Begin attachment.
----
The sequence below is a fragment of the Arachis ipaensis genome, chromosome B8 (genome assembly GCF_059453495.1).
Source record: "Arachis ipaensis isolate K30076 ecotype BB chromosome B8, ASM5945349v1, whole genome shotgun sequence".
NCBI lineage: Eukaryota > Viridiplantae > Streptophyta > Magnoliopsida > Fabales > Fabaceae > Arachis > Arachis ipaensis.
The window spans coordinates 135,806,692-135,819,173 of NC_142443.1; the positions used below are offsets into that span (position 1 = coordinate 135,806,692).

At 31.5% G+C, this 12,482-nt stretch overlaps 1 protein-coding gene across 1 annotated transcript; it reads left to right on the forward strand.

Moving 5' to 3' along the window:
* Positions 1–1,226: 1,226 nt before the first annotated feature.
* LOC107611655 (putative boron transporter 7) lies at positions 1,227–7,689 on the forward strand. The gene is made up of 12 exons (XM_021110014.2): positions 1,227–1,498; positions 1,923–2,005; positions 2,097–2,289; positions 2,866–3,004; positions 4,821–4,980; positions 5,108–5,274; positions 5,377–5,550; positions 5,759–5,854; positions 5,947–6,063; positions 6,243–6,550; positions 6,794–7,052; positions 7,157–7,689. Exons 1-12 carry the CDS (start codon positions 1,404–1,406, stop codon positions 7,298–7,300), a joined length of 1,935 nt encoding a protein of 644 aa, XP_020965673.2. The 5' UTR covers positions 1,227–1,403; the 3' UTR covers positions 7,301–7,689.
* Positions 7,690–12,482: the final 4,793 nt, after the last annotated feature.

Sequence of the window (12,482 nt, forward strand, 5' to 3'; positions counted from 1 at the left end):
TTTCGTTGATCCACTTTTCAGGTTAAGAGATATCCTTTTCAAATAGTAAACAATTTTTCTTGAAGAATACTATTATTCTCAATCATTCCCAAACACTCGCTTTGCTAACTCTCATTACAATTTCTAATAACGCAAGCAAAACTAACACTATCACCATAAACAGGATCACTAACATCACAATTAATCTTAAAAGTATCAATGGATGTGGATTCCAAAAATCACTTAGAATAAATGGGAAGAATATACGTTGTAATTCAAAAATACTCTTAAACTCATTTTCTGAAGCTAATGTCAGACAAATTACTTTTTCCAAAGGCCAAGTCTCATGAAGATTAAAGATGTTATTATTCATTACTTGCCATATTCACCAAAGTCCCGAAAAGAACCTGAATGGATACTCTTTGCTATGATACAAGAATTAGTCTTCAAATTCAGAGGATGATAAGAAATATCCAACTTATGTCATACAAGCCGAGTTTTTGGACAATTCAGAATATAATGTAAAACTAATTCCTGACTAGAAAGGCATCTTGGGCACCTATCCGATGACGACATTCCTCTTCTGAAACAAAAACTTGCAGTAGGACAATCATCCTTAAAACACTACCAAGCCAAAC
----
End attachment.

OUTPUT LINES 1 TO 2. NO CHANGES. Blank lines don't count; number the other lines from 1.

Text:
The sequence below is a fragment of the Arachis ipaensis genome, chromosome B8 (genome assembly GCF_059453495.1).
Source record: "Arachis ipaensis isolate K30076 ecotype BB chromosome B8, ASM5945349v1, whole genome shotgun sequence".